Excellent. I guess not many people know the meaning of the term "secular republic" which, as you state very nicely here, is what the founding fathers intended. Some were religious, some were deists such as Thomas Paine. In any case they knew what they were doing. No, we are NOT a Christian nation nor should we be.

      November 12, 2011 at 10:11 am |
    • Cheeseskreist

      "This nation was never meant to be a Christian one."

      –>That hasn't stopped Supers from successfully injecting their dogma into American society. Nowadays you can measure the gap between church and state in millimeters.

      "Those who try to force the viewpoint of the United States being a Christian Nation do so out of fear."

      –>How about fear of being marginalized that their numbers may drop? Safety in numbers keeps Supers going to church; billions of like-minded earthlings provide confidence that they are not making a mistake about their choice of god.

      "it's simply a matter of cherry-picking verses of the Bible to support their cause and become more Conservative now that they've found a community to do so."

      –>Exactly. The Bible is a wonderful resource for any side of an argument. Talk about conflicting messages!

      "The fact that a religious agenda has not progressed beyond constant defeat in the court system signals that this really isn't a Christian nation."

      –>Judges are our true saviors. Without their iron grip on the leash, our country would have long ago been overrun by roving packs of Supers.

      "...let Christians practice what they love without letting things get out of controls. All that's asked is that they do the same in return."

      –>How naive is that?! You forget that the mission of Supers is to 'deliver (and force feed if necessary) the word of [their] god to the heathen mass of unbelievers.' 'Defend your right to freedom of - and FROM - religion with the same ferocity and passion the Supers use to pursue their agenda. Otherwise, one day you'll find yourself on your knees begging for [their] god's mercy.

      "There, I just wrote a better article than this steaming pile of vapidness."

      –>Good boy. Now go out and do something about it.

      November 12, 2011 at 10:48 am |
  19. Rich

    What would Jesus do...Most Christians today haven't a clue...They just go with what the preacher tells them ...

    November 12, 2011 at 10:04 am |
    • jackp

      I've raised my children to never ever blindly follow any man. Too many crazies in the world that'll lead you down the wrong path. Think for yourself!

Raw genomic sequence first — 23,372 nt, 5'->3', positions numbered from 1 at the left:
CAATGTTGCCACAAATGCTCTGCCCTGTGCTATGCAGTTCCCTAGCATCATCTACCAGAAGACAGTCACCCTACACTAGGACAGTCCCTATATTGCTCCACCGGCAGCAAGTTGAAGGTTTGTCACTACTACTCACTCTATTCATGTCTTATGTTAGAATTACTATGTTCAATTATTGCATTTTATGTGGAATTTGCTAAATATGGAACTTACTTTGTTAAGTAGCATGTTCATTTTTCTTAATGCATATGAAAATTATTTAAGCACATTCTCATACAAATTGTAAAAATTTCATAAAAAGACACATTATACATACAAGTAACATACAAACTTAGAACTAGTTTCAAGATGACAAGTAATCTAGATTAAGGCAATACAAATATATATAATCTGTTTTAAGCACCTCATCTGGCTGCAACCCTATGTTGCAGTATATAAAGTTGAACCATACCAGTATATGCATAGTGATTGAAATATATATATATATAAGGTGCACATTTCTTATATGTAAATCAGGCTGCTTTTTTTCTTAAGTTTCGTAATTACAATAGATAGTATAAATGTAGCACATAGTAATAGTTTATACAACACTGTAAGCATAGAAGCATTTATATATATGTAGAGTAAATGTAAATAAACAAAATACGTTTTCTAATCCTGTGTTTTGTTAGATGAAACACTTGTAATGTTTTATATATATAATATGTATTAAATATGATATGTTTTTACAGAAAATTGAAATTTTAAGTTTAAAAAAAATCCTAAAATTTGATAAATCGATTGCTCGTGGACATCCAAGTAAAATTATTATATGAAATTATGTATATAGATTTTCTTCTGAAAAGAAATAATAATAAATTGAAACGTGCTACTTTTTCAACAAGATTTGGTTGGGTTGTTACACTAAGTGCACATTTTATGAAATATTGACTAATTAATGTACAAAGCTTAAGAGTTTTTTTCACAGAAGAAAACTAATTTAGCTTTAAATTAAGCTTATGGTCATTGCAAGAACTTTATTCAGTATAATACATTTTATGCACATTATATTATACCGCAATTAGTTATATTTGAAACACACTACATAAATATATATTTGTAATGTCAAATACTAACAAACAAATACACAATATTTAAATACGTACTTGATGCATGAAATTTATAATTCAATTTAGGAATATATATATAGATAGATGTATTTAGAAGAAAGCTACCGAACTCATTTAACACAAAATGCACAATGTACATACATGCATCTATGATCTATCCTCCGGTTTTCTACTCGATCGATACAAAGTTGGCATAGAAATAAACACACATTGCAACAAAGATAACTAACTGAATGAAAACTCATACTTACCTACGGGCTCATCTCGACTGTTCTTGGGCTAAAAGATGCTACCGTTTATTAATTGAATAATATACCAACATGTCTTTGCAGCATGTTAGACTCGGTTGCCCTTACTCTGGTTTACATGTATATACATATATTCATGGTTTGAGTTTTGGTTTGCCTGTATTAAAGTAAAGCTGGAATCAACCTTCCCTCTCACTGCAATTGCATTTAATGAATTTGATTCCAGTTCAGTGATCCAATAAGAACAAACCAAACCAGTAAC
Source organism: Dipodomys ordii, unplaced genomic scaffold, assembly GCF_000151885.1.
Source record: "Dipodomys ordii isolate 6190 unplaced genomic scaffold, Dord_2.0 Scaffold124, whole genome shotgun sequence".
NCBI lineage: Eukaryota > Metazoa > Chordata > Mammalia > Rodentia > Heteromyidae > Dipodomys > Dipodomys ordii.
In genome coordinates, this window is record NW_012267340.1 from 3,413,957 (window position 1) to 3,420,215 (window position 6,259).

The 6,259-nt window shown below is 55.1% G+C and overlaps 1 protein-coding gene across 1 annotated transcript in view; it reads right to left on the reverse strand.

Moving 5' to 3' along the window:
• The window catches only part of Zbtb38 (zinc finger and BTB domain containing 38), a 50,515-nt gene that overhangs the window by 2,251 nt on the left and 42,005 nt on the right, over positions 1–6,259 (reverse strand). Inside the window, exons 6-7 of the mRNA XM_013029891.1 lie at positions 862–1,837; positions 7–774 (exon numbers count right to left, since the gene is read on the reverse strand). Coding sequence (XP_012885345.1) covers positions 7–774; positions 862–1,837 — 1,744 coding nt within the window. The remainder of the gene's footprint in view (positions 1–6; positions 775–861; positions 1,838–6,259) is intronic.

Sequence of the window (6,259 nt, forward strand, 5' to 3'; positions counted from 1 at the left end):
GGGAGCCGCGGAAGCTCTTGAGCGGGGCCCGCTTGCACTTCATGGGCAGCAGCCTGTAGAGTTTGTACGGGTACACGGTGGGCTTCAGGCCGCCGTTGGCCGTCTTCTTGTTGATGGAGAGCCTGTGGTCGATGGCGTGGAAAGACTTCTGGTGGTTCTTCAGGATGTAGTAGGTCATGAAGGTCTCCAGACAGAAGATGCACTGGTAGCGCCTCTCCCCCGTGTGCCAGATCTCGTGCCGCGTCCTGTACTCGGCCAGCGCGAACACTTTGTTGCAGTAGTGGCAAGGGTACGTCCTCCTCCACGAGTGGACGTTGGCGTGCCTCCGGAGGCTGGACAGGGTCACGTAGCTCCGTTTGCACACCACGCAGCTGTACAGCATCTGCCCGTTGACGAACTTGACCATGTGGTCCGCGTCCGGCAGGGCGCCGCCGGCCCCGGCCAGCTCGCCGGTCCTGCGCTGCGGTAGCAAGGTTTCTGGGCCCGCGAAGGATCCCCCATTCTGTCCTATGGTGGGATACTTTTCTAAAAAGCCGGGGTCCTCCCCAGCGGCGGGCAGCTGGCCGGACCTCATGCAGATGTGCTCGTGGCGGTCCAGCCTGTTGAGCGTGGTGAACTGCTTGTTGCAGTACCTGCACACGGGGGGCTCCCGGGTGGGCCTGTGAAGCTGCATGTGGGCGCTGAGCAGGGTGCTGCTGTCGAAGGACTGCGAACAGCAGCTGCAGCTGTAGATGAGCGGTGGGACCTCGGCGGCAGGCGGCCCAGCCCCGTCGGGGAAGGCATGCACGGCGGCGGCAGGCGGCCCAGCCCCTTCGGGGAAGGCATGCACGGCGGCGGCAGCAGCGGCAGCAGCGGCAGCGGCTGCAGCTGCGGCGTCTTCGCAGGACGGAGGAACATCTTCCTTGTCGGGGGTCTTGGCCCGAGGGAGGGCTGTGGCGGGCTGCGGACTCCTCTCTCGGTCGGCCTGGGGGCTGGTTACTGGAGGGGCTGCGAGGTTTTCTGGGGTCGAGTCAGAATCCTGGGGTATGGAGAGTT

November 12, 2011 at 10:15 am |
  20. AtheistDude

    Don't fool your self people. The ONLY purpose of the world's great religions is to racket money and brainwash the weak and uneducated in the World. Religion was, is and will be the root of all evil unless we don't pay much attention to it and let it fade into oblivion and irrelevancy.

    November 12, 2011 at 10:03 am |
    • flakko

      Religion in this country is dying a slow but inexorable death. I may not see it in my lifetime, but I have hope that my two young sons will see a society where religious belief is in the minority, if not an oddity and curiosity. I was years ago able to say the bible was literally true and "no governemt without God" with a straight face. If I can make that rational turn to atheism, then many others can and the world will be much better for it.

      November 12, 2011 at 10:18 am |
    • jackp

      You sound like Vladimir Lenin, who was responsible for up to 30,000,000 deaths. Hard for any religion to top that!

      November 12, 2011 at 10:20 am |
    • cronewinter

      jackp, Read the bible,God is the biggest mass murderer ever. His handbook of life is drenched in the blood and pain of thousand of people ordered slaughtered by this evil being for the sin of loving their own gods and goddesses. The christian god is a mass murderer and has been from the start. When he doesn't send an angel to do his dirty work (first born of Egypt) he sends his holy warriors (Joshua at Jericho) to do it for him.I'm pretty sure that Allah shares about the same reputation for pure evil. It is a mystery why people follow these blood soaked religions. Very hard to trust anyone who clings to these hurtful faiths.

      November 12, 2011 at 10:31 am |
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The CNN Belief Blog covers the faith angles of the day's biggest stories, from breaking news to politics to entertainment, fostering a global conversation about the role of religion and belief in readers' lives. It's edited by CNN's Daniel Burke with contributions from Eric Marrapodi and CNN's worldwide news gathering team.